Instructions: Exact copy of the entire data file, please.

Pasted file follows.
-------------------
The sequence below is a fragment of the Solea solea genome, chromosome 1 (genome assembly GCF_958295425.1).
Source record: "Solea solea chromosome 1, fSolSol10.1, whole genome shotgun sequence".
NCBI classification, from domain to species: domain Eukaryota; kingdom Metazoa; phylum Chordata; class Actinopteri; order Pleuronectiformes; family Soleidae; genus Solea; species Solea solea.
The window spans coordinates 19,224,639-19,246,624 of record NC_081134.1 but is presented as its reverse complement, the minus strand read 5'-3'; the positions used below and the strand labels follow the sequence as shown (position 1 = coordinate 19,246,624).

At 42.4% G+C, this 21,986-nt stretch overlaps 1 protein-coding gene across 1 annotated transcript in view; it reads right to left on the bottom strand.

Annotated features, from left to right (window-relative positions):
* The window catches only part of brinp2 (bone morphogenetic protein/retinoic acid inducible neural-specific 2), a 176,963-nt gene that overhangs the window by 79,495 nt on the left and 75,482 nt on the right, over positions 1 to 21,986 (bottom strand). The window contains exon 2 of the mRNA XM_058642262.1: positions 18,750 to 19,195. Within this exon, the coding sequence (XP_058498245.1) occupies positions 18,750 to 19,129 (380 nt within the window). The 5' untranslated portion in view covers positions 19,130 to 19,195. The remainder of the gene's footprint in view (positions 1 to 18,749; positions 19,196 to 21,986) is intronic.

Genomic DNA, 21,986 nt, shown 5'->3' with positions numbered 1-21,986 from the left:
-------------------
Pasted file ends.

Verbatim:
The sequence below is a fragment of the Solea solea genome, chromosome 1 (genome assembly GCF_958295425.1).
Source record: "Solea solea chromosome 1, fSolSol10.1, whole genome shotgun sequence".
NCBI classification, from domain to species: domain Eukaryota; kingdom Metazoa; phylum Chordata; class Actinopteri; order Pleuronectiformes; family Soleidae; genus Solea; species Solea solea.
The window spans coordinates 19,224,639-19,246,624 of record NC_081134.1 but is presented as its reverse complement, the minus strand read 5'-3'; the positions used below and the strand labels follow the sequence as shown (position 1 = coordinate 19,246,624).

At 42.4% G+C, this 21,986-nt stretch overlaps 1 protein-coding gene across 1 annotated transcript in view; it reads right to left on the bottom strand.

Annotated features, from left to right (window-relative positions):
* The window catches only part of brinp2 (bone morphogenetic protein/retinoic acid inducible neural-specific 2), a 176,963-nt gene that overhangs the window by 79,495 nt on the left and 75,482 nt on the right, over positions 1 to 21,986 (bottom strand). The window contains exon 2 of the mRNA XM_058642262.1: positions 18,750 to 19,195. Within this exon, the coding sequence (XP_058498245.1) occupies positions 18,750 to 19,129 (380 nt within the window). The 5' untranslated portion in view covers positions 19,130 to 19,195. The remainder of the gene's footprint in view (positions 1 to 18,749; positions 19,196 to 21,986) is intronic.

Genomic DNA, 21,986 nt, shown 5'->3' with positions numbered 1-21,986 from the left: